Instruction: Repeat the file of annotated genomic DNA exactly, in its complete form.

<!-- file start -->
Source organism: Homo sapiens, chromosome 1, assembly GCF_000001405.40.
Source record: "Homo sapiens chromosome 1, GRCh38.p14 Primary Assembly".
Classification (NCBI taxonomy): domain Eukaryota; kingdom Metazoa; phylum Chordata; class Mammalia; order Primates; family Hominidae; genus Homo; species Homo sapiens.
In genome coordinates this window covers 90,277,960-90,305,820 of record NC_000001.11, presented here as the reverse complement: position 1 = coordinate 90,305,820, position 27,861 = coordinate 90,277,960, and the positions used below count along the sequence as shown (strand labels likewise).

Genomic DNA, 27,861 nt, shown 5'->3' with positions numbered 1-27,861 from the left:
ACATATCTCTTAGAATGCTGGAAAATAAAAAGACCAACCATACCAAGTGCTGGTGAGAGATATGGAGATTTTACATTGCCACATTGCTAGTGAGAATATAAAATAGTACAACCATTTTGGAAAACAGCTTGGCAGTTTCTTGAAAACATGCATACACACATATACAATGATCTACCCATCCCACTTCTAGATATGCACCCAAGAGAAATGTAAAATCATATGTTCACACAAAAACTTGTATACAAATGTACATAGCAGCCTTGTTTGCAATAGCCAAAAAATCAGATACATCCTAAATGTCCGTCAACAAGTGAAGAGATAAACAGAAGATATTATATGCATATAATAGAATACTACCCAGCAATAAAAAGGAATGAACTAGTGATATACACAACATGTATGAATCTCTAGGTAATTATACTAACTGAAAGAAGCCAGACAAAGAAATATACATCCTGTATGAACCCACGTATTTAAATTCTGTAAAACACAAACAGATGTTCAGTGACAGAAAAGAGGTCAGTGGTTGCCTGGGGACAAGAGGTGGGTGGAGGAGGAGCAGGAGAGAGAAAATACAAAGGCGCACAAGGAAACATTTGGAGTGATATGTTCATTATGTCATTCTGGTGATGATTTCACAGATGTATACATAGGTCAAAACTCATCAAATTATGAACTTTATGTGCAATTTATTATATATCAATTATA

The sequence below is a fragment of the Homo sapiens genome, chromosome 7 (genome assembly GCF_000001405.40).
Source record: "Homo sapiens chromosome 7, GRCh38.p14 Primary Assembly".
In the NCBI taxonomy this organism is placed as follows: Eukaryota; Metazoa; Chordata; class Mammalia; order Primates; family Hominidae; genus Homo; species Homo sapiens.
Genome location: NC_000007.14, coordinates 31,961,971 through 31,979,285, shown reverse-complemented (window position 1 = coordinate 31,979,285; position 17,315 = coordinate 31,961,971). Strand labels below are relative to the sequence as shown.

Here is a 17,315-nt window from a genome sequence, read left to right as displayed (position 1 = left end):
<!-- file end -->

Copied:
Source organism: Homo sapiens, chromosome 1, assembly GCF_000001405.40.
Source record: "Homo sapiens chromosome 1, GRCh38.p14 Primary Assembly".
Classification (NCBI taxonomy): domain Eukaryota; kingdom Metazoa; phylum Chordata; class Mammalia; order Primates; family Hominidae; genus Homo; species Homo sapiens.
In genome coordinates this window covers 90,277,960-90,305,820 of record NC_000001.11, presented here as the reverse complement: position 1 = coordinate 90,305,820, position 27,861 = coordinate 90,277,960, and the positions used below count along the sequence as shown (strand labels likewise).

Genomic DNA, 27,861 nt, shown 5'->3' with positions numbered 1-27,861 from the left:
ACATATCTCTTAGAATGCTGGAAAATAAAAAGACCAACCATACCAAGTGCTGGTGAGAGATATGGAGATTTTACATTGCCACATTGCTAGTGAGAATATAAAATAGTACAACCATTTTGGAAAACAGCTTGGCAGTTTCTTGAAAACATGCATACACACATATACAATGATCTACCCATCCCACTTCTAGATATGCACCCAAGAGAAATGTAAAATCATATGTTCACACAAAAACTTGTATACAAATGTACATAGCAGCCTTGTTTGCAATAGCCAAAAAATCAGATACATCCTAAATGTCCGTCAACAAGTGAAGAGATAAACAGAAGATATTATATGCATATAATAGAATACTACCCAGCAATAAAAAGGAATGAACTAGTGATATACACAACATGTATGAATCTCTAGGTAATTATACTAACTGAAAGAAGCCAGACAAAGAAATATACATCCTGTATGAACCCACGTATTTAAATTCTGTAAAACACAAACAGATGTTCAGTGACAGAAAAGAGGTCAGTGGTTGCCTGGGGACAAGAGGTGGGTGGAGGAGGAGCAGGAGAGAGAAAATACAAAGGCGCACAAGGAAACATTTGGAGTGATATGTTCATTATGTCATTCTGGTGATGATTTCACAGATGTATACATAGGTCAAAACTCATCAAATTATGAACTTTATGTGCAATTTATTATATATCAATTATA

The sequence below is a fragment of the Homo sapiens genome, chromosome 7 (genome assembly GCF_000001405.40).
Source record: "Homo sapiens chromosome 7, GRCh38.p14 Primary Assembly".
In the NCBI taxonomy this organism is placed as follows: Eukaryota; Metazoa; Chordata; class Mammalia; order Primates; family Hominidae; genus Homo; species Homo sapiens.
Genome location: NC_000007.14, coordinates 31,961,971 through 31,979,285, shown reverse-complemented (window position 1 = coordinate 31,979,285; position 17,315 = coordinate 31,961,971). Strand labels below are relative to the sequence as shown.

Here is a 17,315-nt window from a genome sequence, read left to right as displayed (position 1 = left end):